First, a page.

Secretary of Energy Rick Perry. Photo: Dursun Aydemir/Anadolu Agency/Getty Images

The Department of Energy's 2020 budget request reveals new initiatives for advanced energy storage technologies, which are critical to integrating more clean energy into every portion of the power grid.

Why it matters: In the DOE's assessment, deployment of these technologies has been slowed by a "scarcity of technical information on [their] economic performance." The proposed efforts are meant to lower technical barriers to their adoption, helping to meet high electric grid demand by saving energy during off-peak periods from intermittent renewable sources like wind and solar.

Details: According to the budget justification documents provided to Congress by the DOE, this budget would support the following efforts:

  • Creation of an “Advanced Energy Storage Initiative” that would facilitate collaboration across the DOE’s offices to rapidly increase storage capabilities and integrations
  • Continued research on new storage devices and materials, including the “development of open source models and software tools for system level energy storage planning and evaluation"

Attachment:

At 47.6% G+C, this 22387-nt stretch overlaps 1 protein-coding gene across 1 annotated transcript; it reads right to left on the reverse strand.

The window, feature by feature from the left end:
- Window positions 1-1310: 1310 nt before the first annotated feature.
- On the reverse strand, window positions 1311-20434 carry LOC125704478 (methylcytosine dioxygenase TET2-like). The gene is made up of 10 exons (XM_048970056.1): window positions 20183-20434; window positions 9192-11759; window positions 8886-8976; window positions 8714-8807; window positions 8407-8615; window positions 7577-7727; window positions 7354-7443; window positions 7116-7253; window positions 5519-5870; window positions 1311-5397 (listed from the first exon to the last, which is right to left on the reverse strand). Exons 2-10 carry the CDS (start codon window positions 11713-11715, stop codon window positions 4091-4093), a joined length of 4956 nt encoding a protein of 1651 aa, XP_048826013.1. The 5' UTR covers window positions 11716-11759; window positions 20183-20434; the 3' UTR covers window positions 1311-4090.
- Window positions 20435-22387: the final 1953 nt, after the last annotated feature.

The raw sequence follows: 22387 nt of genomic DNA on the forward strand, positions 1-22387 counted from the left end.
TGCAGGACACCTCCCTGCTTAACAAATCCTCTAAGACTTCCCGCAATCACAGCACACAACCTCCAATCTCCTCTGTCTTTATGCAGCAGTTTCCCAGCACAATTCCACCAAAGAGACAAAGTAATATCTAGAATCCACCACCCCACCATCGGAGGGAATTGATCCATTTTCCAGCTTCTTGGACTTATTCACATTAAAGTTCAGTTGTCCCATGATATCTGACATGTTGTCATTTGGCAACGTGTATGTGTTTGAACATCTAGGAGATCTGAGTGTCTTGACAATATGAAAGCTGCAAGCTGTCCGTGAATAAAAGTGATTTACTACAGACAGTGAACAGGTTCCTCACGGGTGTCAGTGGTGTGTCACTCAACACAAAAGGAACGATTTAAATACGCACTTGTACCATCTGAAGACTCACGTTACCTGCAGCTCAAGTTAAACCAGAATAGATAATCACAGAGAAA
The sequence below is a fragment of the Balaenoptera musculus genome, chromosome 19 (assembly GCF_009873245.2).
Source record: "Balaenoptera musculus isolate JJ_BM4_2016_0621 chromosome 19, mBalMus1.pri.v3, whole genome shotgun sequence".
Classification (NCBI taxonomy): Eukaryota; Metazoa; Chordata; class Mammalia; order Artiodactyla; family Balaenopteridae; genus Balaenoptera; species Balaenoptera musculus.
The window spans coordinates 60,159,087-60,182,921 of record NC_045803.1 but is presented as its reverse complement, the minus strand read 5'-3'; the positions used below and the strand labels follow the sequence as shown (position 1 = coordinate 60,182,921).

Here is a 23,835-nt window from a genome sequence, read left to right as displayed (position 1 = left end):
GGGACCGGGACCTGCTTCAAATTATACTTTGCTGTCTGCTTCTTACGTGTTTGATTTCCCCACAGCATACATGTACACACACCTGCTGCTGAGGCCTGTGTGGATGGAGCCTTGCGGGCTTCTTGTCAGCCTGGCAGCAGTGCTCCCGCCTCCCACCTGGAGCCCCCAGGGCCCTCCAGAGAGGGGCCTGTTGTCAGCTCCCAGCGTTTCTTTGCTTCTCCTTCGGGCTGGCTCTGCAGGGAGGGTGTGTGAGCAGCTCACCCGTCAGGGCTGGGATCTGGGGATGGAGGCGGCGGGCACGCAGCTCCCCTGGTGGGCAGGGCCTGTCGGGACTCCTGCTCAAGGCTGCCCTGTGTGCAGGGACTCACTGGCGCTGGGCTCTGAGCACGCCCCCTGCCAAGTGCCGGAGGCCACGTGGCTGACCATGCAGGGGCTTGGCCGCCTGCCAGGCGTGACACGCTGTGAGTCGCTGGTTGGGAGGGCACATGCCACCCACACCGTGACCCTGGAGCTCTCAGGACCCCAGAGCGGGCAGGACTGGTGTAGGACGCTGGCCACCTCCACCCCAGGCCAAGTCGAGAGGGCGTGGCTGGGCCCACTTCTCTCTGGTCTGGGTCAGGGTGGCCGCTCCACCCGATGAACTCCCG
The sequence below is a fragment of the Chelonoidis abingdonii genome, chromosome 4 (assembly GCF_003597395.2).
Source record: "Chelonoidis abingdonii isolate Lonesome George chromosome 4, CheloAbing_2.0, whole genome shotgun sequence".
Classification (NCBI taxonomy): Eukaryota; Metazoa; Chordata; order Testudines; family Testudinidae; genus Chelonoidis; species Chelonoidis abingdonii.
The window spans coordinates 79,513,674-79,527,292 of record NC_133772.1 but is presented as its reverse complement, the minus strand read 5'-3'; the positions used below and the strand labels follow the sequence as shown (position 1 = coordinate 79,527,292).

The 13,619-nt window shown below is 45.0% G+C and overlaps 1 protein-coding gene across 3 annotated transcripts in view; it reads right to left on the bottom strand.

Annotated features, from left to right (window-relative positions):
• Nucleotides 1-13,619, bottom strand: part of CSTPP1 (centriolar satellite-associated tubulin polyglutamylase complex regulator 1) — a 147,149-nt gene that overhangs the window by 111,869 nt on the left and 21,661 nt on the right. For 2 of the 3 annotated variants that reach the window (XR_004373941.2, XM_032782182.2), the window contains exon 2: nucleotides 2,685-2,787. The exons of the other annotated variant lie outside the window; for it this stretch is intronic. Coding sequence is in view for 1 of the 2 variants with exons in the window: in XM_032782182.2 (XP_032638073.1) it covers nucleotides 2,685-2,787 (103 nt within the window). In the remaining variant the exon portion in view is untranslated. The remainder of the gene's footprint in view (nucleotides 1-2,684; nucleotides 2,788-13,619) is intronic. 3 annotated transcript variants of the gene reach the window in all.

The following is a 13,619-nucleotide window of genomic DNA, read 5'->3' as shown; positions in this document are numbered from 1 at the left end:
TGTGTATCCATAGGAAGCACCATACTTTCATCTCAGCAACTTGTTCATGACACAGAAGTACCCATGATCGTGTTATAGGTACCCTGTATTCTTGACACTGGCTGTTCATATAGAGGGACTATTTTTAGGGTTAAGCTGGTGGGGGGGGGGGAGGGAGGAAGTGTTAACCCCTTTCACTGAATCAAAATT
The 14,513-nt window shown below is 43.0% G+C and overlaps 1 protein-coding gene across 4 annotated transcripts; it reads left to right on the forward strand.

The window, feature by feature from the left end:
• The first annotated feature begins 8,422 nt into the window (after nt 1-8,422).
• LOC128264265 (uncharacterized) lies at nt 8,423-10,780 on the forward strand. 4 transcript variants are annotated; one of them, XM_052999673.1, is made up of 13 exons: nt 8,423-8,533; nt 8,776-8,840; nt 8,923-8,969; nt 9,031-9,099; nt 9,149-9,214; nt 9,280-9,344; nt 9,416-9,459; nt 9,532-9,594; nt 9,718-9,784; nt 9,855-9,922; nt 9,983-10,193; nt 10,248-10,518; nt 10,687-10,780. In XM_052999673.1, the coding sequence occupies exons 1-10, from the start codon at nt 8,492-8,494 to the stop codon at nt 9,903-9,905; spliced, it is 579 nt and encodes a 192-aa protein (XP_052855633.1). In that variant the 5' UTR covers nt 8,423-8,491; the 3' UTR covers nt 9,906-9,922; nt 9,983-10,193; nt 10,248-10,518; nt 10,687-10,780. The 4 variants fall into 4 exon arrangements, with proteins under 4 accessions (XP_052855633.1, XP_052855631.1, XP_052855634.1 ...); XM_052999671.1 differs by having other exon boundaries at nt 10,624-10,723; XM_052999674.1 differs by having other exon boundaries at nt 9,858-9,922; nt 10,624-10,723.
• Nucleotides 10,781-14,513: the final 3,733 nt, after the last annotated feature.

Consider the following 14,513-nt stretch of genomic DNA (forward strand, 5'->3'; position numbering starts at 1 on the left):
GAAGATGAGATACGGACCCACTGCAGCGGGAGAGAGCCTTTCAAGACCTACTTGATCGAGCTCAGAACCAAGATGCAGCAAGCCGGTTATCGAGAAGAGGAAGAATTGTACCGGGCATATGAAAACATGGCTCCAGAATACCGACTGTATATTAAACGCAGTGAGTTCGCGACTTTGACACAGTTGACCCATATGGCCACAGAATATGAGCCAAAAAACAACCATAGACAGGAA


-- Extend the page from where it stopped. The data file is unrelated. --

• Design and construction of a grid storage “launchpad” at the Pacific Northwest National Lab that would allow teams to test and evaluate new advanced storage technologies

Yes, but: The DOE’s energy storage initiatives do not address other challenges to implementation, including obstructive or unclear state policies.

  • The outcomes of evolving proceedings in the wake of FERC Order 841 — which requires wholesale power markets to develop rules that allow energy storage resources to participate — could affect the program's success. Some regional transmission organizations are already asking for extensions to FERC compliance deadlines for crafting storage policies.

Watch to watch: The DOE is requesting $5 million to build the launchpad, an expenditure it will partially offset with a $2.5 million reduction in research spending elsewhere.

  • While these numbers are rounding errors in the context of DOE’s $2.3 billion request for energy innovation and independence programs, the case for this swap will still need to be made to Congress.

Sarah E. Hunt is the co-founder and CEO of Joseph Rainey Center for Public Policy.

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